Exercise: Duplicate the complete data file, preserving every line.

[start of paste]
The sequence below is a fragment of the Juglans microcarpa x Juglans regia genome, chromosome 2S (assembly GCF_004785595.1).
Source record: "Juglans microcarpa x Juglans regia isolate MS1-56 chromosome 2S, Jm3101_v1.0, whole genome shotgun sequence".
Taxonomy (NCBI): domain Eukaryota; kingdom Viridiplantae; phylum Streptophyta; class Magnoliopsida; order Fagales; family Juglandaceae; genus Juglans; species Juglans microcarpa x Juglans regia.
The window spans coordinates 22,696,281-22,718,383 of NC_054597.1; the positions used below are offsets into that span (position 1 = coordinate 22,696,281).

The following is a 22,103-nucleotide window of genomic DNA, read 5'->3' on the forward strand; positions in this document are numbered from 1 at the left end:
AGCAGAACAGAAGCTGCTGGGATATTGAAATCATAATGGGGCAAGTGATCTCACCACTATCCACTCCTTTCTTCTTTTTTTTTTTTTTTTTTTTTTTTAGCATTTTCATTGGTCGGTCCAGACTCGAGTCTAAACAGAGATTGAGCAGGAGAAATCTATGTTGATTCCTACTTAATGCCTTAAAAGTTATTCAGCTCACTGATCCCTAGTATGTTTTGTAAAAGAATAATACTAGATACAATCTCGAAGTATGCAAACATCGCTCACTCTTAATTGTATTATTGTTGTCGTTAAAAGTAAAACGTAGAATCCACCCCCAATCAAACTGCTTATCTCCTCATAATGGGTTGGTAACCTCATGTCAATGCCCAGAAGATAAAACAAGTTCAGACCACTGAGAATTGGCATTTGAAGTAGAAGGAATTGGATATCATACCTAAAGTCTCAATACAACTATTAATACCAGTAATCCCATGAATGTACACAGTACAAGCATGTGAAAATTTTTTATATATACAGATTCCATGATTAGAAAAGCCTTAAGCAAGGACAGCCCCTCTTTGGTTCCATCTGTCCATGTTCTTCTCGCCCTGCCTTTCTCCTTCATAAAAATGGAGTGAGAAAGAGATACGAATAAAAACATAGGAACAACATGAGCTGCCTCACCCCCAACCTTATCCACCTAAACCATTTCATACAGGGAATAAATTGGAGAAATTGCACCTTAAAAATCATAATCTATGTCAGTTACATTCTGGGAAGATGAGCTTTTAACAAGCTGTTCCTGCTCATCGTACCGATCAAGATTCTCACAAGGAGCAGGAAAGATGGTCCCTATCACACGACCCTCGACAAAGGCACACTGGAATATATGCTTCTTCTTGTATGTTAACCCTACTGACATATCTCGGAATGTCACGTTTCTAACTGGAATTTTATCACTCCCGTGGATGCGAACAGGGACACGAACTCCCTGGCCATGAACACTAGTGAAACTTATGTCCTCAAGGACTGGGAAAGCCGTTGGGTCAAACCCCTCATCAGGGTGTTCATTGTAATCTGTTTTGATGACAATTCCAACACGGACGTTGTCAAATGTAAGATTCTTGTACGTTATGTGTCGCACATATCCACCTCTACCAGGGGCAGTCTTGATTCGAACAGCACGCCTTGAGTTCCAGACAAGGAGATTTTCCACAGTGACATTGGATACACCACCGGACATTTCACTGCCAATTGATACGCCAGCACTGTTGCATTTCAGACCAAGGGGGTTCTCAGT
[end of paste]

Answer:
The sequence below is a fragment of the Juglans microcarpa x Juglans regia genome, chromosome 2S (assembly GCF_004785595.1).
Source record: "Juglans microcarpa x Juglans regia isolate MS1-56 chromosome 2S, Jm3101_v1.0, whole genome shotgun sequence".
Taxonomy (NCBI): domain Eukaryota; kingdom Viridiplantae; phylum Streptophyta; class Magnoliopsida; order Fagales; family Juglandaceae; genus Juglans; species Juglans microcarpa x Juglans regia.
The window spans coordinates 22,696,281-22,718,383 of NC_054597.1; the positions used below are offsets into that span (position 1 = coordinate 22,696,281).

The following is a 22,103-nucleotide window of genomic DNA, read 5'->3' on the forward strand; positions in this document are numbered from 1 at the left end:
AGCAGAACAGAAGCTGCTGGGATATTGAAATCATAATGGGGCAAGTGATCTCACCACTATCCACTCCTTTCTTCTTTTTTTTTTTTTTTTTTTTTTTTAGCATTTTCATTGGTCGGTCCAGACTCGAGTCTAAACAGAGATTGAGCAGGAGAAATCTATGTTGATTCCTACTTAATGCCTTAAAAGTTATTCAGCTCACTGATCCCTAGTATGTTTTGTAAAAGAATAATACTAGATACAATCTCGAAGTATGCAAACATCGCTCACTCTTAATTGTATTATTGTTGTCGTTAAAAGTAAAACGTAGAATCCACCCCCAATCAAACTGCTTATCTCCTCATAATGGGTTGGTAACCTCATGTCAATGCCCAGAAGATAAAACAAGTTCAGACCACTGAGAATTGGCATTTGAAGTAGAAGGAATTGGATATCATACCTAAAGTCTCAATACAACTATTAATACCAGTAATCCCATGAATGTACACAGTACAAGCATGTGAAAATTTTTTATATATACAGATTCCATGATTAGAAAAGCCTTAAGCAAGGACAGCCCCTCTTTGGTTCCATCTGTCCATGTTCTTCTCGCCCTGCCTTTCTCCTTCATAAAAATGGAGTGAGAAAGAGATACGAATAAAAACATAGGAACAACATGAGCTGCCTCACCCCCAACCTTATCCACCTAAACCATTTCATACAGGGAATAAATTGGAGAAATTGCACCTTAAAAATCATAATCTATGTCAGTTACATTCTGGGAAGATGAGCTTTTAACAAGCTGTTCCTGCTCATCGTACCGATCAAGATTCTCACAAGGAGCAGGAAAGATGGTCCCTATCACACGACCCTCGACAAAGGCACACTGGAATATATGCTTCTTCTTGTATGTTAACCCTACTGACATATCTCGGAATGTCACGTTTCTAACTGGAATTTTATCACTCCCGTGGATGCGAACAGGGACACGAACTCCCTGGCCATGAACACTAGTGAAACTTATGTCCTCAAGGACTGGGAAAGCCGTTGGGTCAAACCCCTCATCAGGGTGTTCATTGTAATCTGTTTTGATGACAATTCCAACACGGACGTTGTCAAATGTAAGATTCTTGTACGTTATGTGTCGCACATATCCACCTCTACCAGGGGCAGTCTTGATTCGAACAGCACGCCTTGAGTTCCAGACAAGGAGATTTTCCACAGTGACATTGGATACACCACCGGACATTTCACTGCCAATTGATACGCCAGCACTGTTGCATTTCAGACCAAGGGGGTTCTCAGT